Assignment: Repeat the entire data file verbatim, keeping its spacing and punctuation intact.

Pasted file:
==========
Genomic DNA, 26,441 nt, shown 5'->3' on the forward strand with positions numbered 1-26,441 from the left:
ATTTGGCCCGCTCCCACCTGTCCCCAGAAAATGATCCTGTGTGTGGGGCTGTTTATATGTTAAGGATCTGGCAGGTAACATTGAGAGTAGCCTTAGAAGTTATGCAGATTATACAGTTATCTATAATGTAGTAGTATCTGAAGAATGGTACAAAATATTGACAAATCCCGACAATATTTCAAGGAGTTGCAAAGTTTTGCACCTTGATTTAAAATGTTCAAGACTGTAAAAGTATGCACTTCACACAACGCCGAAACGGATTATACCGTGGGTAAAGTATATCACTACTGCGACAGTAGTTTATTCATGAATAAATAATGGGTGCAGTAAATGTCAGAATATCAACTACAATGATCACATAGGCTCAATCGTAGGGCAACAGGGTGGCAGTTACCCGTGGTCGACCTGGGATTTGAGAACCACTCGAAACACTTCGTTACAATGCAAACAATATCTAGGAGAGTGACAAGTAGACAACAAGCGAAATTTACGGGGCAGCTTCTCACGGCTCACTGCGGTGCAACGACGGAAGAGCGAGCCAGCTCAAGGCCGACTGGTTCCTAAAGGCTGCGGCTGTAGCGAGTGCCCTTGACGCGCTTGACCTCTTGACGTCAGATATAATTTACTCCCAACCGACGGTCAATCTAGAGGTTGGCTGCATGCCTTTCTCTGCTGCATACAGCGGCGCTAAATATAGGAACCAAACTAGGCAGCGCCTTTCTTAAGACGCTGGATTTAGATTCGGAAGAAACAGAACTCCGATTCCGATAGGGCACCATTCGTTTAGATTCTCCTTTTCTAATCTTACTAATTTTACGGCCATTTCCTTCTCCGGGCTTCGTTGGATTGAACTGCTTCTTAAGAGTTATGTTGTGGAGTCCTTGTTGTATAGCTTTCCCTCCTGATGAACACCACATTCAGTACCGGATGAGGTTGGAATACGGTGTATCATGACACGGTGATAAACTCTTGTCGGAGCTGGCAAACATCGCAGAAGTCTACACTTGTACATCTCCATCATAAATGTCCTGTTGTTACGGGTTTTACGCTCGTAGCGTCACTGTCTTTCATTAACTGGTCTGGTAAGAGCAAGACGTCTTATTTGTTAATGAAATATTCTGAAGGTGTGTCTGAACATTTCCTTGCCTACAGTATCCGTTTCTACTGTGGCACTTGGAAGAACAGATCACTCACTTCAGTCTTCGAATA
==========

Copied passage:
Genomic DNA, 26,441 nt, shown 5'->3' on the forward strand with positions numbered 1-26,441 from the left:
ATTTGGCCCGCTCCCACCTGTCCCCAGAAAATGATCCTGTGTGTGGGGCTGTTTATATGTTAAGGATCTGGCAGGTAACATTGAGAGTAGCCTTAGAAGTTATGCAGATTATACAGTTATCTATAATGTAGTAGTATCTGAAGAATGGTACAAAATATTGACAAATCCCGACAATATTTCAAGGAGTTGCAAAGTTTTGCACCTTGATTTAAAATGTTCAAGACTGTAAAAGTATGCACTTCACACAACGCCGAAACGGATTATACCGTGGGTAAAGTATATCACTACTGCGACAGTAGTTTATTCATGAATAAATAATGGGTGCAGTAAATGTCAGAATATCAACTACAATGATCACATAGGCTCAATCGTAGGGCAACAGGGTGGCAGTTACCCGTGGTCGACCTGGGATTTGAGAACCACTCGAAACACTTCGTTACAATGCAAACAATATCTAGGAGAGTGACAAGTAGACAACAAGCGAAATTTACGGGGCAGCTTCTCACGGCTCACTGCGGTGCAACGACGGAAGAGCGAGCCAGCTCAAGGCCGACTGGTTCCTAAAGGCTGCGGCTGTAGCGAGTGCCCTTGACGCGCTTGACCTCTTGACGTCAGATATAATTTACTCCCAACCGACGGTCAATCTAGAGGTTGGCTGCATGCCTTTCTCTGCTGCATACAGCGGCGCTAAATATAGGAACCAAACTAGGCAGCGCCTTTCTTAAGACGCTGGATTTAGATTCGGAAGAAACAGAACTCCGATTCCGATAGGGCACCATTCGTTTAGATTCTCCTTTTCTAATCTTACTAATTTTACGGCCATTTCCTTCTCCGGGCTTCGTTGGATTGAACTGCTTCTTAAGAGTTATGTTGTGGAGTCCTTGTTGTATAGCTTTCCCTCCTGATGAACACCACATTCAGTACCGGATGAGGTTGGAATACGGTGTATCATGACACGGTGATAAACTCTTGTCGGAGCTGGCAAACATCGCAGAAGTCTACACTTGTACATCTCCATCATAAATGTCCTGTTGTTACGGGTTTTACGCTCGTAGCGTCACTGTCTTTCATTAACTGGTCTGGTAAGAGCAAGACGTCTTATTTGTTAATGAAATATTCTGAAGGTGTGTCTGAACATTTCCTTGCCTACAGTATCCGTTTCTACTGTGGCACTTGGAAGAACAGATCACTCACTTCAGTCTTCGAATA